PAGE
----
In this year’s Philanthropy Issue we bring you the stories of seven people inspiring others in our community.
It’s a Tuesday afternoon, and YMCA Swim Coach Mike McHugh is standing at the edge of the upper deck, gripping the railing and watching closely as a few dozen young kids swim back and forth in the lanes below like dolphins. “They’re working on their butterfly,” he says, then heads down to give his swimmers direction, stopping to give a young swimmer an encouraging word.
It’s not every swim program that would have its head coach working closely with the youngest swimmers, but Door County’s Doorfins is not every swim program. “We’re unique in the sporting arena,” says McHugh proudly. “We take anyone who walks through the door. And we believe that the best teaching should be occurring at the lowest level, with the youngest swimmers.”
Judging from the number of swimmers who are state qualifiers, a whopping 47%, McHugh’s formula for success has paid off handsomely. But according to McHugh, winning is not the motivating factor for his swimmers, who range in age from 5 to 18. “We don’t allow kids to compare themselves with others on the team. Our goal is for each individual to improve their time, and their technique. We talk about core values, and we set goals and expect that we’ll meet them.”
Jeff Norton, whose children Jacob, 8, and Katie, 6, are part of the team, says McHugh’s approach to coaching keeps the kids coming. “He uses a lot of positive reinforcement, he tells the kids what they did that was great, but he also shows them how they can do better.” The mutual support that kids and families offer each other is also a huge draw for Norton and his family. “Each swim family looks out for each other, and that all starts with Mike and his family.”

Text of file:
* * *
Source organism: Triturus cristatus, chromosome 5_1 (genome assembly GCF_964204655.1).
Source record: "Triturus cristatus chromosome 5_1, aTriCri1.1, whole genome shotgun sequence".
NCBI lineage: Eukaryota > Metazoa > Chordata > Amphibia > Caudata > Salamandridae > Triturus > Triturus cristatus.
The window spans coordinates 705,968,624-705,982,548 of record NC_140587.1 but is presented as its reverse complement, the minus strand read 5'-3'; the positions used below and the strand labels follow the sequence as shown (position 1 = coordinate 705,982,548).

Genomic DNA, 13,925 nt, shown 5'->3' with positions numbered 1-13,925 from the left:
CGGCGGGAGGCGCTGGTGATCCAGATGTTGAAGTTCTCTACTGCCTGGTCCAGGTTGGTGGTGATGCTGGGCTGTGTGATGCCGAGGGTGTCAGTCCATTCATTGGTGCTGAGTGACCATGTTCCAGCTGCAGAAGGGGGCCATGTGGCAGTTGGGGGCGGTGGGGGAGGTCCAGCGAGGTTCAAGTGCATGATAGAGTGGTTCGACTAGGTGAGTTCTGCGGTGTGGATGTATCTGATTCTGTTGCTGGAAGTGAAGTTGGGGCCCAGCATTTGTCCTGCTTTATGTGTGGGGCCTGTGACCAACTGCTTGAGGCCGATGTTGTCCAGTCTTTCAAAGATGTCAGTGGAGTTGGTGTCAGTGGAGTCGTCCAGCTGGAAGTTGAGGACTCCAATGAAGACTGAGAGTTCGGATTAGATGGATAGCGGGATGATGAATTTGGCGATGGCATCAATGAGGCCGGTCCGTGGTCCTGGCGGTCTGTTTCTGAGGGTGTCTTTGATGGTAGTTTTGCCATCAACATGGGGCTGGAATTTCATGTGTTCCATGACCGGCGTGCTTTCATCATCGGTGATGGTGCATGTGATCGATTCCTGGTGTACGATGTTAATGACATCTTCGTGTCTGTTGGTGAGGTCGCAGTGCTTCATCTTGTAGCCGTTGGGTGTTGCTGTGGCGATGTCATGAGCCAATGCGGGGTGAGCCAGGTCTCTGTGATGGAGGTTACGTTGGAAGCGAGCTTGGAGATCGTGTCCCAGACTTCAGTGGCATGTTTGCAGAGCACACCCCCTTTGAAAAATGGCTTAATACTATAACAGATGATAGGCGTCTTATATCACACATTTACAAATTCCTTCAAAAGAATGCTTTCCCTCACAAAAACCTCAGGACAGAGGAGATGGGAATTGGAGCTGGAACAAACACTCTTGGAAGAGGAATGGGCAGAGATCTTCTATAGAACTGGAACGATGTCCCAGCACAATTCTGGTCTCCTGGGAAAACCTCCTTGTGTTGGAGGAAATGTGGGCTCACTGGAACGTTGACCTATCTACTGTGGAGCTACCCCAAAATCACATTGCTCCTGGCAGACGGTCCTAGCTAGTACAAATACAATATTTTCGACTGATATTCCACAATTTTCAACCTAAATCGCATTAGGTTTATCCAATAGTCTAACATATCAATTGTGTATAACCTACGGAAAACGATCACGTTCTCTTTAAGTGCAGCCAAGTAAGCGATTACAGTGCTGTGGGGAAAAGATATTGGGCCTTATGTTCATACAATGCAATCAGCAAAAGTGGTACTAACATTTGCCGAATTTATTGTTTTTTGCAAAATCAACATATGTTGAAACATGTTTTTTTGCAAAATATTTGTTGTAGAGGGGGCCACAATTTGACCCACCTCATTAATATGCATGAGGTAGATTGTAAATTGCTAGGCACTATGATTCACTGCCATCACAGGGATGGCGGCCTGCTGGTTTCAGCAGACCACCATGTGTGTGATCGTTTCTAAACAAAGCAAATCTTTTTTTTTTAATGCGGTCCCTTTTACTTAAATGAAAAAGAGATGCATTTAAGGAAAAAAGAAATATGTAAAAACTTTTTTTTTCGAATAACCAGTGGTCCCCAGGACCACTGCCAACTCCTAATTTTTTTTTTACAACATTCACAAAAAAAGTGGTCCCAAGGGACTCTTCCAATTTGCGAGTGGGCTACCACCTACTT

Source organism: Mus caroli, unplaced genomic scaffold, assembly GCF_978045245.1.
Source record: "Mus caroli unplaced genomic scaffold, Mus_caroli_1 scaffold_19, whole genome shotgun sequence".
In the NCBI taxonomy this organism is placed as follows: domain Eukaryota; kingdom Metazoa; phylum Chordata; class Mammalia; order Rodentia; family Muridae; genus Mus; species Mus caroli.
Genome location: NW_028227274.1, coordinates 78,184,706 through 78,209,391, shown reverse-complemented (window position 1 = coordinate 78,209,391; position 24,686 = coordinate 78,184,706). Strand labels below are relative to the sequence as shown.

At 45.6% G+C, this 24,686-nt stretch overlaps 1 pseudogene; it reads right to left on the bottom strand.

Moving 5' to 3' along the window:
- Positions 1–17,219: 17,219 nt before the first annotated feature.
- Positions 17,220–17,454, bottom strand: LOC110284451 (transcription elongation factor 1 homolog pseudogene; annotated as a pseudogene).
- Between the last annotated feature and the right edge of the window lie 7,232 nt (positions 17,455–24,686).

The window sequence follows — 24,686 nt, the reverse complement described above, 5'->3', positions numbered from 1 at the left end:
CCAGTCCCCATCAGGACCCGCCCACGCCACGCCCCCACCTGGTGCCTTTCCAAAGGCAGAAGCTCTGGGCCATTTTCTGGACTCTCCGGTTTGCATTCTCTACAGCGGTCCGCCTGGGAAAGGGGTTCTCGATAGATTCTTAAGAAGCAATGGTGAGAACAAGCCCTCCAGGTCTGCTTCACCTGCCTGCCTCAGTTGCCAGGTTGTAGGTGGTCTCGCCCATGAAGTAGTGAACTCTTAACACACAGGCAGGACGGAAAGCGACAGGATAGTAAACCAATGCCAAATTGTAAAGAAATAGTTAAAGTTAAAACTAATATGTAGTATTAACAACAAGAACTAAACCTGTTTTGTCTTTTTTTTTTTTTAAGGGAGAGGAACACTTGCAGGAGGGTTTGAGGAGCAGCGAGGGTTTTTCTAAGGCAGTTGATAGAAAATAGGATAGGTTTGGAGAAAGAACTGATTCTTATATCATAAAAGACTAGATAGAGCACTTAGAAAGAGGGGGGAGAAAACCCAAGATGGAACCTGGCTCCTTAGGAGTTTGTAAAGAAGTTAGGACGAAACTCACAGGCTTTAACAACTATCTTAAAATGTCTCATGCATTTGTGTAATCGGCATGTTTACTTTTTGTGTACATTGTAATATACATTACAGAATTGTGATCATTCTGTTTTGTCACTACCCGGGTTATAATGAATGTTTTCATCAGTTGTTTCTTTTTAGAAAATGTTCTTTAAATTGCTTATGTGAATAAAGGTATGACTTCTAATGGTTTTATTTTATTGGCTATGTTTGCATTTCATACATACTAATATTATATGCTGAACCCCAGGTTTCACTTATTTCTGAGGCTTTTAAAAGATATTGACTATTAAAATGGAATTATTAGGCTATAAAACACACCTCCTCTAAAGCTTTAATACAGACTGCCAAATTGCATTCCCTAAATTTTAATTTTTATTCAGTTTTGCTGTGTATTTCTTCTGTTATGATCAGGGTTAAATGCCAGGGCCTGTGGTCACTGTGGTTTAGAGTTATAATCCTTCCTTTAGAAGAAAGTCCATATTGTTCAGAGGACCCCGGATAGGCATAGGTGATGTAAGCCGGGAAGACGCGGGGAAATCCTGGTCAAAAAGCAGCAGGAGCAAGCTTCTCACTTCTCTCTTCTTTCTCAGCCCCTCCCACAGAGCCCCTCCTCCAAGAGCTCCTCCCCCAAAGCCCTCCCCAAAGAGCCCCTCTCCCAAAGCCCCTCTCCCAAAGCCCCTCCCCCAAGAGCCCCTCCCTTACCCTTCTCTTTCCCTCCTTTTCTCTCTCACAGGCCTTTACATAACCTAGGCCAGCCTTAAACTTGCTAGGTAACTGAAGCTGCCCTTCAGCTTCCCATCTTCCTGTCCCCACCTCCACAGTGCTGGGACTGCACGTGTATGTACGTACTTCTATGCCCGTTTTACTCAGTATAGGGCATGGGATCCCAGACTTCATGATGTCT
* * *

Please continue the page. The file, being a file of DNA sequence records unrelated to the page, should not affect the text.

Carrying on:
McHugh, who has been coaching swimming for more than 20 years, knows that the sport is one of the toughest around. “To do it, to really do it, you have to be an Olympian.” But he also consistently preaches, and more importantly, teaches that success in swimming is a direct result of how hard a swimmer works. “I don’t know a better lesson than that,” he says. “These kids show up, and the workout is hard, it’s painful. And they come back.”
In addition to being head coach of the Doorfins, McHugh teaches health and physical education at Sevastopol School. “Mike is a great teacher in the classroom,” says Elementary Principal Joe Majeski, “but he also does so much for the community outside of the classroom.” In his 20-plus years at Sevastopol, McHugh has coached track, shot put, and discus, and led Sevastopol to be the highest achieving school in the state in the Presidential Fitness Award winners for six of the last 10 years. “He’s also a key organizer for our big event, the annual Turkey Trot, and he works on a number of other fun runs throughout the county,” says Majeski. McHugh was instrumental in creating the school’s outdoor amphitheater as well as developing a nature trail and fitness stations. He also promotes annual student fundraisers for organizations such as the American Cancer Association, and – this is Wisconsin, after all – he leads school-wide rallies for the Green Bay Packers.
McHugh has touched hundreds of swimmers, athletes, and students in his career. What keeps him going? He cites the incredible level of support from parents; he talks about the thrill of seeing a swimmer make it to nationals. “But seeing an eight year old come in fresh to the program, and then become a swimmer – that’s what shows you what you can get out of a kid if you do it well,” he adds with satisfaction.